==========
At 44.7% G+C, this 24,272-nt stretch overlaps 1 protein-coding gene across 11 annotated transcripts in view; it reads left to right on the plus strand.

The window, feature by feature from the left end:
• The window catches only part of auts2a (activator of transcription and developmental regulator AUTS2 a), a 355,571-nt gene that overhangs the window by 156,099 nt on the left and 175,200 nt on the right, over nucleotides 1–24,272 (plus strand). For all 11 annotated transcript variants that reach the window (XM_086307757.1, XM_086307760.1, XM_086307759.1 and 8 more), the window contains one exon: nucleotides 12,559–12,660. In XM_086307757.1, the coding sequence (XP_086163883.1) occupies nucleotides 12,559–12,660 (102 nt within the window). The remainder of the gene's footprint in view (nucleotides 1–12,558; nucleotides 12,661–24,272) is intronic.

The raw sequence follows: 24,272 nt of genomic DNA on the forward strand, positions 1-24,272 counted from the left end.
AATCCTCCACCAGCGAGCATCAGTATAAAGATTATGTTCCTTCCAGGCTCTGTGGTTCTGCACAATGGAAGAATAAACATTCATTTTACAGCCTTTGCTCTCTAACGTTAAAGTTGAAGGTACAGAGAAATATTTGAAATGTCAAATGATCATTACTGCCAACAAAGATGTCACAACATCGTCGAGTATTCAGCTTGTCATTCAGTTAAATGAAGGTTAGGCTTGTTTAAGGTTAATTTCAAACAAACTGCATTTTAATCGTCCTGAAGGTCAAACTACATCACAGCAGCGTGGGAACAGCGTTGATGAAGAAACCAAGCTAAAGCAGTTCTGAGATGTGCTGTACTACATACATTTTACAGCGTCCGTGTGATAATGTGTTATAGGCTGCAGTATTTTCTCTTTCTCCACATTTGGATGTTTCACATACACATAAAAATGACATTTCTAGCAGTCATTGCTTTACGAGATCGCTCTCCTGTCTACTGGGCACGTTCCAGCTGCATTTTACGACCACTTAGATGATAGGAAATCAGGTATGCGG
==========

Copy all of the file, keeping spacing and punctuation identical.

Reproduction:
At 44.7% G+C, this 24,272-nt stretch overlaps 1 protein-coding gene across 11 annotated transcripts in view; it reads left to right on the plus strand.

The window, feature by feature from the left end:
• The window catches only part of auts2a (activator of transcription and developmental regulator AUTS2 a), a 355,571-nt gene that overhangs the window by 156,099 nt on the left and 175,200 nt on the right, over nucleotides 1–24,272 (plus strand). For all 11 annotated transcript variants that reach the window (XM_086307757.1, XM_086307760.1, XM_086307759.1 and 8 more), the window contains one exon: nucleotides 12,559–12,660. In XM_086307757.1, the coding sequence (XP_086163883.1) occupies nucleotides 12,559–12,660 (102 nt within the window). The remainder of the gene's footprint in view (nucleotides 1–12,558; nucleotides 12,661–24,272) is intronic.

The raw sequence follows: 24,272 nt of genomic DNA on the forward strand, positions 1-24,272 counted from the left end.
AATCCTCCACCAGCGAGCATCAGTATAAAGATTATGTTCCTTCCAGGCTCTGTGGTTCTGCACAATGGAAGAATAAACATTCATTTTACAGCCTTTGCTCTCTAACGTTAAAGTTGAAGGTACAGAGAAATATTTGAAATGTCAAATGATCATTACTGCCAACAAAGATGTCACAACATCGTCGAGTATTCAGCTTGTCATTCAGTTAAATGAAGGTTAGGCTTGTTTAAGGTTAATTTCAAACAAACTGCATTTTAATCGTCCTGAAGGTCAAACTACATCACAGCAGCGTGGGAACAGCGTTGATGAAGAAACCAAGCTAAAGCAGTTCTGAGATGTGCTGTACTACATACATTTTACAGCGTCCGTGTGATAATGTGTTATAGGCTGCAGTATTTTCTCTTTCTCCACATTTGGATGTTTCACATACACATAAAAATGACATTTCTAGCAGTCATTGCTTTACGAGATCGCTCTCCTGTCTACTGGGCACGTTCCAGCTGCATTTTACGACCACTTAGATGATAGGAAATCAGGTATGCGG